BOSTON (CBS) – Michael and Dennis D’Urso, twin brothers from Peabody, are now both on the front lines of the coronavirus pandemic as emergency department doctors in New York and Florida.
Michael D’Urso works at New York-Presbyterian Brooklyn Methodist Hospital and is currently on a four-week assignment at nearby Brookdale University Hospital Medical Center.
His 31-year-old identical twin brother Dennis is at Jackson Memorial Hospital in Miami.
This is the first time they’ve lived apart, having gone to both college and medical school together. Now, their separate residencies are giving them a chance to form their own identities.
“I just feel like every day you get home and you just want to sit down and let it all out for a few minutes because it is so much more stressful than your regular days of work. But least we had some of residency before this crisis happened so that we got used to a normal routine,” Michael said.
Dennis said they’re learning lessons from each other. The twins talk on nearly a daily basis.
“From when we were kids we realized we’re similarly talented at pretty much everything and kind of having the same interest we were forced to have, you know, active or, you know, more subtle competition in everything. And that still continues. We share things that we learn day to day, we see unique patient cases, share how we responded to them and took care of these patients, or just getting different experiences in different hospitals, and how different programs are training and preparing for this kind of response,” Dennis said.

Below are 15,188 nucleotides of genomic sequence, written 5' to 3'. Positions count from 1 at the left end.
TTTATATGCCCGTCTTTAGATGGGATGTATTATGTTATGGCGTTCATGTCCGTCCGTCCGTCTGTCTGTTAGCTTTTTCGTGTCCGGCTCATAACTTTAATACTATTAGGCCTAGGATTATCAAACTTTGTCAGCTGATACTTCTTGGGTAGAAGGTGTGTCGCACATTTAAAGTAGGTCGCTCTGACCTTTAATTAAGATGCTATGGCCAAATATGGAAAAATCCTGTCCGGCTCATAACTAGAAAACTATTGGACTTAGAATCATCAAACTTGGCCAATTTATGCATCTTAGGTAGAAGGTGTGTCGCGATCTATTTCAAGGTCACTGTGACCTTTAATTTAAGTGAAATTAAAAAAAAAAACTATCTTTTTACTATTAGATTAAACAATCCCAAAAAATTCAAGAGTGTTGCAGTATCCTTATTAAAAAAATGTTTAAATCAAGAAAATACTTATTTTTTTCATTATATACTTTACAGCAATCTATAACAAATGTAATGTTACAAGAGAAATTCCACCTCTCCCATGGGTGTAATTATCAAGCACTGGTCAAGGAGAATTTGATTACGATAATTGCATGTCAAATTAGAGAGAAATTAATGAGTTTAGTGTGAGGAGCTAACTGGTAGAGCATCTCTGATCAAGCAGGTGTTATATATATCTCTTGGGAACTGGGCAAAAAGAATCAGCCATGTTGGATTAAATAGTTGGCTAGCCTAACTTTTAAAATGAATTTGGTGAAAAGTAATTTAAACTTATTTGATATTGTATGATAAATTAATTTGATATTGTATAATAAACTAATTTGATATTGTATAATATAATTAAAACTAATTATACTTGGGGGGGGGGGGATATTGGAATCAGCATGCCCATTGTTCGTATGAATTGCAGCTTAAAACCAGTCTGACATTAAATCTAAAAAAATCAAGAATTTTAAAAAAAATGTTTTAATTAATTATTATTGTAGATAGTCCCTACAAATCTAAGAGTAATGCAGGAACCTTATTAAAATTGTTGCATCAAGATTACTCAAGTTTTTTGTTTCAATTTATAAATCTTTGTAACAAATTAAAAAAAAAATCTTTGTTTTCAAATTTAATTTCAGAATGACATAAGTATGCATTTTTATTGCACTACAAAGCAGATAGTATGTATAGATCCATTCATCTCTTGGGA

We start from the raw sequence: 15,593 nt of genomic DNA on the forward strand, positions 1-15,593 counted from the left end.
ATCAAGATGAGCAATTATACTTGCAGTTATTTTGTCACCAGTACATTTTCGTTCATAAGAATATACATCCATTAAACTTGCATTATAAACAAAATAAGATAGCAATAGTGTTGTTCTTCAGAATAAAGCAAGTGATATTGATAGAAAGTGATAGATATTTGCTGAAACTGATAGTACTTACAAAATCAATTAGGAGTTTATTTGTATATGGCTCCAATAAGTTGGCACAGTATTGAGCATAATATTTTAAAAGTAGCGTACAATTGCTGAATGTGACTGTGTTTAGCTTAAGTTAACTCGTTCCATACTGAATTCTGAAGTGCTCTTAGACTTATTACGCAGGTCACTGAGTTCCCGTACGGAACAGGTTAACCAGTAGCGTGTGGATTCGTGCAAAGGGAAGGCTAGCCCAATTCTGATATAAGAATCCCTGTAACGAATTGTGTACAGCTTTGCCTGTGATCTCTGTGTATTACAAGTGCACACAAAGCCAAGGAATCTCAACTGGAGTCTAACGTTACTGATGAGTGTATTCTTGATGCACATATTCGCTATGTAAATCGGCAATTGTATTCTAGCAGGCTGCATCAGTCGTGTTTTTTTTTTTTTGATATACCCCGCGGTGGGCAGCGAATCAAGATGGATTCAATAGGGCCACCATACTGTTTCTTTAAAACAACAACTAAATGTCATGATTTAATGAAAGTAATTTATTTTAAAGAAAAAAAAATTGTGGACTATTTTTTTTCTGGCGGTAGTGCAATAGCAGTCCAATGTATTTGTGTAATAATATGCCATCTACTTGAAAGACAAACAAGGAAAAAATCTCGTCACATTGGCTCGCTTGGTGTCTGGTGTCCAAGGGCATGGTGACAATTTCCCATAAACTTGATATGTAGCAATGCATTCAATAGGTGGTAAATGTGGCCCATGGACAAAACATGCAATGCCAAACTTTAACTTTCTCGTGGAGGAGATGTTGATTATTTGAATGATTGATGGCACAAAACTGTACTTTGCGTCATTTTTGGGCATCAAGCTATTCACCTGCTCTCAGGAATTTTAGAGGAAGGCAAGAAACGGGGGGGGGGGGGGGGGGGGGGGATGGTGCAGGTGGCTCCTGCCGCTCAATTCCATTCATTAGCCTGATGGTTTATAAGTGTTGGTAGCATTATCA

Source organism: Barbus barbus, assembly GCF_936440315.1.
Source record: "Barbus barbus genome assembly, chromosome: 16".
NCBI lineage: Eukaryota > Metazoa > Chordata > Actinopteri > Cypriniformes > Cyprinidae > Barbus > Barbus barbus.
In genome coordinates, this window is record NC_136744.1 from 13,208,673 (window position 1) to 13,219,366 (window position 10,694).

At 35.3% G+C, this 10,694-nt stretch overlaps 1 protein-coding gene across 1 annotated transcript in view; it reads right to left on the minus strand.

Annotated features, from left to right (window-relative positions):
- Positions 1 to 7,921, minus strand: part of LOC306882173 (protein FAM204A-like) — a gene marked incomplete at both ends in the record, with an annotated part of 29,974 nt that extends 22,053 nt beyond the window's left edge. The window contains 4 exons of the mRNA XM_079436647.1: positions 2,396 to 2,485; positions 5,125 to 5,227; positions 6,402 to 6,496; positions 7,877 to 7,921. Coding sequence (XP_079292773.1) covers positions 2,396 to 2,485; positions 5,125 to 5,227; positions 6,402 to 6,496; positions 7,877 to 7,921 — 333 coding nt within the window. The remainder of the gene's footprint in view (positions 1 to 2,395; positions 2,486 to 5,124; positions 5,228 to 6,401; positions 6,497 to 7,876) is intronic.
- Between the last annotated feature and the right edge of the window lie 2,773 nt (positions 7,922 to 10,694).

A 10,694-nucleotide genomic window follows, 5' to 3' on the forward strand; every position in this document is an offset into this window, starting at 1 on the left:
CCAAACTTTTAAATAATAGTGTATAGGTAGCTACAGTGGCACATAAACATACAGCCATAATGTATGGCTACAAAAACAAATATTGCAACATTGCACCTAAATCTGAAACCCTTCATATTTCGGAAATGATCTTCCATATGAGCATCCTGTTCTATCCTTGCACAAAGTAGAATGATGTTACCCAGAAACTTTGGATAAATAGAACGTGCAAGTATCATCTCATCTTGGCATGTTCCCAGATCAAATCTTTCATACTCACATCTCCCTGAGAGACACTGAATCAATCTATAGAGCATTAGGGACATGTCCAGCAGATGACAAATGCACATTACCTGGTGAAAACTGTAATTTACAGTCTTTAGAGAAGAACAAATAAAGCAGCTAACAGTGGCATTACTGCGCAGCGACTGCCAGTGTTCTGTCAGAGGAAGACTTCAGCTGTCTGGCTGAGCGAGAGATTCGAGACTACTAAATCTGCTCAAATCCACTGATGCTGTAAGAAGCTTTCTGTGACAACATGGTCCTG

Medicine is a family tradition for the D’Ursos. Their father James worked for 35 years as an emergency doctor and their 28-year-old brother Tom is a technician in the ER at North Shore Medical Center in Salem.
“I feel, you know, hard at times that I can’t help them, do more. And you worry about them being in the ER, not only with the COVID-19 out there, but just what they’re going to see, how traumatic it’s going to be for them,” said their mother Linda.
“Every time they call us every day, they kind of vent about all the exciting things they had to go through during the night and the real bad, critical cases and some just very interesting type cases,” their father James said. “And I think it’s very rewarding when they get off a shift and know that they’ve taken care of a lot of people, made a big difference in their lives.”